Great biography of Bowie’s genius pianist, Mike Garson.
Clifford Slapper has produced an irresistible account of the life of the man who has recorded with Bowie since Aladdin Sane in 1973 through to Reality in 2003. This has been a labour of love for the writer as he freely admits to being hugely influenced by the work of Garson. Clifford Slapper is himself one of the most prominent pianists in the UK with a hugely impressive list of artists he has worked with including Suggs, Marc Almond, Boy George, Stereo MC’s and Lisa Stansfield. He has also worked with David Bowie himself, having played the piano part when Bowie appeared in the Ricky Gervais comedy, Extras. It was this appearance that apparently intrigued and amused Garson so that when Clifford flew to LA to visit him for piano lessons the two had much in common and the lessons expanded into musical discussions based on Garson’s fascinating history.
So Clifford Slapper is certainly well qualified to write this story and does so with an easy style that immediately involves the reader and a knowledge of his subject that is second to none. However, whilst ensuring that the narrative is at all times a proper assessment of Garson’s technical ability, he also ensures that the text is easily accessible to non-musicians. Despite having previously written for magazines, this is Clifford Slapper’s first book and his style is so engaging it is to be hoped that more soon follow.
The story of Garson is that of a piano genius, steeped in a background of classical and jazz, who provided a crossover influence to rock that has influenced so many pianists since. Mike Garson grew up in Brooklyn and was taught by blind jazz legend Lennie Tristiano who was the only New York musician who gave lessons and knew how to teach jazz. His lessons lasted only 10 minutes and Garson travelled two hours each way for them but the principle learned would stay with him and help him develop his signature style. He also benefitted from having a supportive father who had taught himself some improvised Western themes and supported and encouraged the young Mike to innovate without feeling pressured.
Until around the age of 14, Garson had intended to become a Rabbi, such was his devotion and ability in Hebrew but this changed as his musical ability further developed. However, a crucial point is that his aims on taking up music were the same as if he had become a Rabbi, or even doctor, and that is to help others and Garson is still devoted to helping other musician today. As the only Jew in the barrack room, he was originally bullied whilst in the army but his ability on piano saw him rapidly become very popular and so good was he that the army ensured he was kept out of the frontline.
The classical and jazz training that Garson had experienced ensured that he became the most versatile of pianists and his reputation spread around New York, helping him achieve his first big break with Elvin Jones. Garson was watching Jones perform in a Greenwich Village club when the pianist fell off stage in a drunken stupor. He was dragged outside and dumped on the street but Jones’s saxophonist had noticed Garson in the audience and insisted he join them onstage as a replacement.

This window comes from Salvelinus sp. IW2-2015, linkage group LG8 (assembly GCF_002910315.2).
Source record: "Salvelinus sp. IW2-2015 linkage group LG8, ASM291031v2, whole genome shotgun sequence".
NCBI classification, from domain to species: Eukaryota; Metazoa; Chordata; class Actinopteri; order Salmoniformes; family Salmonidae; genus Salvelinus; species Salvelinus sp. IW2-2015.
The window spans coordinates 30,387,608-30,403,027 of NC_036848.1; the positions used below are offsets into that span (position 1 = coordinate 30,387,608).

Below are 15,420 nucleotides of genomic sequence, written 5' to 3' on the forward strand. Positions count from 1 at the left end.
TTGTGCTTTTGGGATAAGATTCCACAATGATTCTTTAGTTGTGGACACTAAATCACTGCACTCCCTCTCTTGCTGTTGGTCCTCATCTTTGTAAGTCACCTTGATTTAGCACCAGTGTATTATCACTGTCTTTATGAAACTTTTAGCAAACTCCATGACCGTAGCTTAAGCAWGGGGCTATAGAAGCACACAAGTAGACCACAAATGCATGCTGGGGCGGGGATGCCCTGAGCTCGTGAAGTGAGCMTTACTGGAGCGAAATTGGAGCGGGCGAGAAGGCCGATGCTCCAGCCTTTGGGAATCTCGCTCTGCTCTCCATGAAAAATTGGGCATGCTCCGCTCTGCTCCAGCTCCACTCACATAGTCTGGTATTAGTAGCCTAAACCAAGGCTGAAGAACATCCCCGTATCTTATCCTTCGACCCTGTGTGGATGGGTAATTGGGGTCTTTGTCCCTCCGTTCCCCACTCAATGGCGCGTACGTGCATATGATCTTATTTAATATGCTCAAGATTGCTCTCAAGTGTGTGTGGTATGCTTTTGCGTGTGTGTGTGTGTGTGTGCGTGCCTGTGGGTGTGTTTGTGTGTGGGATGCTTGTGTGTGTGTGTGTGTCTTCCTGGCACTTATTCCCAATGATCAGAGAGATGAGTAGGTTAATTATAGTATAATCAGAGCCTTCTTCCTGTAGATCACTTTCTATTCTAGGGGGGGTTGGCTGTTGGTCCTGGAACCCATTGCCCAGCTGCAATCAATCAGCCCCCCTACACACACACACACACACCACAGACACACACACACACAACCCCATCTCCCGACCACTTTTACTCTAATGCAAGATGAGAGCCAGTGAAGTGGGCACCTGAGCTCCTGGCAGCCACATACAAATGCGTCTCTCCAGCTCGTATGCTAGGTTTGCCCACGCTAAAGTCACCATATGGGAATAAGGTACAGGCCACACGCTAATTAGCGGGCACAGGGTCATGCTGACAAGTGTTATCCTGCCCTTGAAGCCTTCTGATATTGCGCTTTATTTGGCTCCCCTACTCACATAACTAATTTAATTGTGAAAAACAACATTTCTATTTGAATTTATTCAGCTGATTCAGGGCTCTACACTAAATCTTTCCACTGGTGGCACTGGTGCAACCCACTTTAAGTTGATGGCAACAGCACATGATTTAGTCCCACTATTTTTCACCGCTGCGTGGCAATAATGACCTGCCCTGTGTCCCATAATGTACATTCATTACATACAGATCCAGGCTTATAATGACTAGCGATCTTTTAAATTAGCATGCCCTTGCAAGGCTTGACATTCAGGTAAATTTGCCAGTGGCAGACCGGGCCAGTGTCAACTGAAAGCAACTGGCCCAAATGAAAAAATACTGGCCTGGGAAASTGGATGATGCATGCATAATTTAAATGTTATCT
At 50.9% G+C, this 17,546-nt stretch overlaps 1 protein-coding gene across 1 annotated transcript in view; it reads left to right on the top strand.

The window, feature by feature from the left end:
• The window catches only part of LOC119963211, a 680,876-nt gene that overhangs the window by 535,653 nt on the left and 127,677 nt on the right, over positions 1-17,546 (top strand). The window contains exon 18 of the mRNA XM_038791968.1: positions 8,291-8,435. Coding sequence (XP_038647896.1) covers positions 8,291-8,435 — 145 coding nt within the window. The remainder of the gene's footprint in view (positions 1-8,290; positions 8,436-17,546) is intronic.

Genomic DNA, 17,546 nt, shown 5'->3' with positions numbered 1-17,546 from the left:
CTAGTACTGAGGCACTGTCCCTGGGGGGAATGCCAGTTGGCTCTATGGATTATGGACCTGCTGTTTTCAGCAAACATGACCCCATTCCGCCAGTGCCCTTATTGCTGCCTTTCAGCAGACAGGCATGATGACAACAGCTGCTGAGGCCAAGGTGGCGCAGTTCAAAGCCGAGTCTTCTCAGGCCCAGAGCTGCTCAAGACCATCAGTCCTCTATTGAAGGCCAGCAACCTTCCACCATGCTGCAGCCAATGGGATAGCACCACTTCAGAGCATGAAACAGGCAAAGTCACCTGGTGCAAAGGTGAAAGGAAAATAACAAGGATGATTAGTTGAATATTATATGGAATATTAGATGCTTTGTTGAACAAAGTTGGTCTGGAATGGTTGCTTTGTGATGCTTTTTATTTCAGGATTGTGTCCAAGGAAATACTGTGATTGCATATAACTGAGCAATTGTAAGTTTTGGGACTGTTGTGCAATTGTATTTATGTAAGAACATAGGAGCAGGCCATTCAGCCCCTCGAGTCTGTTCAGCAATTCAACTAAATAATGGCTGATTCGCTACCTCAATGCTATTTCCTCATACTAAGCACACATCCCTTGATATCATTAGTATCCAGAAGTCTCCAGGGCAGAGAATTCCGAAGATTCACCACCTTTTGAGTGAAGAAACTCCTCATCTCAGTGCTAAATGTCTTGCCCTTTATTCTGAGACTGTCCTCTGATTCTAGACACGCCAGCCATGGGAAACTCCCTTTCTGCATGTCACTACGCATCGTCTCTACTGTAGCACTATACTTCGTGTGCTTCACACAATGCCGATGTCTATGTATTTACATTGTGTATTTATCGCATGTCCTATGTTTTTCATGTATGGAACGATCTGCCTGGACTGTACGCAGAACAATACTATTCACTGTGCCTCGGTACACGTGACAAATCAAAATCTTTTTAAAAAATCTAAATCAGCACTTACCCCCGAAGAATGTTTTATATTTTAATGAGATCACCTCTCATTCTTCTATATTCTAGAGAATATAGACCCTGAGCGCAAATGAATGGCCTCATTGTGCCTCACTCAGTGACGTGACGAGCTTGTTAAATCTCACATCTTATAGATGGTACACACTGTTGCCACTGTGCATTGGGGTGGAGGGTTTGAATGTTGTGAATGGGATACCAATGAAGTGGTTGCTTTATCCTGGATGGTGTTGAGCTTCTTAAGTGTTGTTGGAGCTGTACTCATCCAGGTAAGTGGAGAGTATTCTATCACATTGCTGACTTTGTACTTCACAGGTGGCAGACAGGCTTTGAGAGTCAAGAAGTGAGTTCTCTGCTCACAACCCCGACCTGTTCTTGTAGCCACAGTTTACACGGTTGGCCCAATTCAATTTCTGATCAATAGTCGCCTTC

The next break was his biggest and most life-changing, leading directly to his pre-eminent position today. His contributions to a jazz album having been heard, he was recommended to Bowie who was about to embark on an American tour and needed a pianist. The story of Garson’s audition is almost magical when its importance is now evaluated, and is indicative of the fascinating minor details that Clifford Slapper includes to bring this story vividly to life. Having longed for the chance to work with a rock act, Garson took a call from a manager he had never heard of, Tony Defries, to audition immediately for an act he had never heard of either. Bowie at the time was on the verge of breaking America, already huge in Britain and was waiting at RCA’s studios in Manhattan. Garson was in the middle of giving a piano lesson with his wife out at work and shot off leaving his student to mind his daughter who was swinging in a hammock, much to the later anger of his wife. He was struck initially by Mick Ronson’s ‘wild blonde hair’ and clothes as Ronson handed him the chord chart for Changes, a song Garson had never heard. After just a few bars, albeit embellished, Ronson stopped him, immediately informed him that he was in and that is how easily musical history was changed.
Bowie was immediately struck by Garson’s ability and he was soon not just a part of Bowie’s band, but also the opening act for the Ziggy Stardust farewell shows where he played four Bowie tracks he had re-arranged. However, his piano solo on Aladdin Sane is the piece that Garson is most readily associated with, the one that Clifford identifies as the best example of his defining influence and the one that Garson still receives emails about every day. It sprang from Bowie’s insistence that he play something more avant garde than the standard ideas Garson was offering and leads Garson to describe Bowie as “the best producer I have ever met, because he lets me do my thing”.
Bowie has continued to let him “do his thing” over the decades and albums, as have a range of other hugely influential artists such as Smashing Pumpkins, Nine Inch Nails and Mick Ronson solo. He joined the jazz flute quartet Free Flight in 1980 and continued for many years with fellow member James Walker saying he had “an abundance of jazz vocabulary knowledge” which really is the key to the importance of Garson. He is crucial to bringing the disciplines of classical, jazz and rock together in a way that has influenced so many.
Clifford Slapper has offered us a compelling tale of how a hugely talented, yet utterly modest man has risen to the top of his profession and given so much to fans of a wide range of music.